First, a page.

Egyptomania: All About the Egyptian Revival, From the Explorers to the Artists That Created a Design Movement

It all started with Napoleon’s disastrous 18th-century campaign and the resulting 23-volume “Description de l’Egypte”, which was closely followed by other explorers like David Roberts, Henry Salt and Luigi Mayer, among many many others who managed to witness Egypt in the 19th century, each taking pieces of her back with them.

A page out of “La Description de l’Egypte” showing the Pyramids of Memphis (Giza), 1829
via NDLR
David Roberts Lithograph of Luxor, Thebes, 1838
via Wikimedia

Carter and Tutankhamun’s Tomb set off another wave of Egyptomania and people were literally OBSESSED with all things Egypt. Elements of Egyptian design, both ancient and modern, could be found on pretty much anything and everything, from architecture and design, to fashion, jewelry and even the performing arts.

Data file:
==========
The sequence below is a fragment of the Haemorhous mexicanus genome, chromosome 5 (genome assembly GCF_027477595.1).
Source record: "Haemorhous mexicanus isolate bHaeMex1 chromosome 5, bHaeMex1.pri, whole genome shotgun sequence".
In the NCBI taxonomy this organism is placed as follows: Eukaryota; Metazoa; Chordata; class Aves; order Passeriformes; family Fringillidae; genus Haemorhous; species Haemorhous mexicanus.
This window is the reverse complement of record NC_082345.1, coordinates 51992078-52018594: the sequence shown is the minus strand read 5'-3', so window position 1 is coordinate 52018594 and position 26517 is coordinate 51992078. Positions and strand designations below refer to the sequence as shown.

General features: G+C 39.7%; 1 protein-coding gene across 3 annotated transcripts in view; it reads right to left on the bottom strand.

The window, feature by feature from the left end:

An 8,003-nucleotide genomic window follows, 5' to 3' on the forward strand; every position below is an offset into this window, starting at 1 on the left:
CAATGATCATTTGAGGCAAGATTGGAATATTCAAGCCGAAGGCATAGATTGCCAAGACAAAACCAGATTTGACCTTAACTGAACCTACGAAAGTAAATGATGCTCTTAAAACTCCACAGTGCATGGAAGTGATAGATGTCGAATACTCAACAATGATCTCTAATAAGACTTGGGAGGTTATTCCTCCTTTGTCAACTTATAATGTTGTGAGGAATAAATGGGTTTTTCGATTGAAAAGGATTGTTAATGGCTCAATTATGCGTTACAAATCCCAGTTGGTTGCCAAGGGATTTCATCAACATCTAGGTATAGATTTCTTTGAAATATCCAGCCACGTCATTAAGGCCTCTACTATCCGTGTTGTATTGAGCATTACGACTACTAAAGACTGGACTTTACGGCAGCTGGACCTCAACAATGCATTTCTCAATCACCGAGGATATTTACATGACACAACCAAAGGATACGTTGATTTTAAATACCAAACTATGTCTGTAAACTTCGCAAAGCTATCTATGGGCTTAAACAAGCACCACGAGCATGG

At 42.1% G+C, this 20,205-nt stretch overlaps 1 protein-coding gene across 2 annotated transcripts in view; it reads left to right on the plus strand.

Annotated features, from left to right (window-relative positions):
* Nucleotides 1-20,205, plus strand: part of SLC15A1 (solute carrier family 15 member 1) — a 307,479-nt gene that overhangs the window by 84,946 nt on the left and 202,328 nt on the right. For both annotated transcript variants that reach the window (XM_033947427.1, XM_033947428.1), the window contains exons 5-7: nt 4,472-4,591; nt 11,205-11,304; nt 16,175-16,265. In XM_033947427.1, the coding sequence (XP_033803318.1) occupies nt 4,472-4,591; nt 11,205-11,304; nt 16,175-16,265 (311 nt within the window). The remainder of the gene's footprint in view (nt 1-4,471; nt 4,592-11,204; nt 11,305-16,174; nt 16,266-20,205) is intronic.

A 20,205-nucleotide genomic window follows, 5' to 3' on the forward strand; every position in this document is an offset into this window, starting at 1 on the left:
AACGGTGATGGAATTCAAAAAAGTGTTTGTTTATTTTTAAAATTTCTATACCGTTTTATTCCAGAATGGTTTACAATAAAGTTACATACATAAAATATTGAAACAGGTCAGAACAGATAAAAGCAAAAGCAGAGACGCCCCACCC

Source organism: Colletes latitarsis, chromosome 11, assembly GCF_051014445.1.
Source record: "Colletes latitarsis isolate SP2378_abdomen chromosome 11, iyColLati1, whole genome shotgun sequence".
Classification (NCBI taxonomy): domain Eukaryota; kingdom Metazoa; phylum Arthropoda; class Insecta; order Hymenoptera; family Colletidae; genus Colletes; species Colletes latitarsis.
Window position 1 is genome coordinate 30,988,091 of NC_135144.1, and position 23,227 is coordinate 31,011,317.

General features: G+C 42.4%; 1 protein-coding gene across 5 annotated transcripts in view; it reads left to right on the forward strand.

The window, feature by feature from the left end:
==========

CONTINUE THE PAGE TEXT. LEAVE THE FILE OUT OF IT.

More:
The iconic sewing machine producer, Singer, released a now hugely collectible model inspired by the Giza Sphinx in the early 1900s, right around the time of the Art Nouveau and Art Deco movements. Ancient Egyptian motifs now adorned perfume bottles, posters, and just about everything else as Europeans and Americans rushed to collect a piece of exotic history for themselves.

The Memphis Sphinx Sewing Machine by Singer, 1910
via Pinterest
Thebes Stool, 1920’s
via 1st Dibs
Necklace by Rene Lalique, 1905
via Wartski
Louis Cartier Brooch, 1923
via Pinterest
French fashion, 1924
via Pinterest

WE SAID THIS: Don’t miss The Vintage Egyptologist: Bringing Fashion And Heritage Back Into The Spotlight

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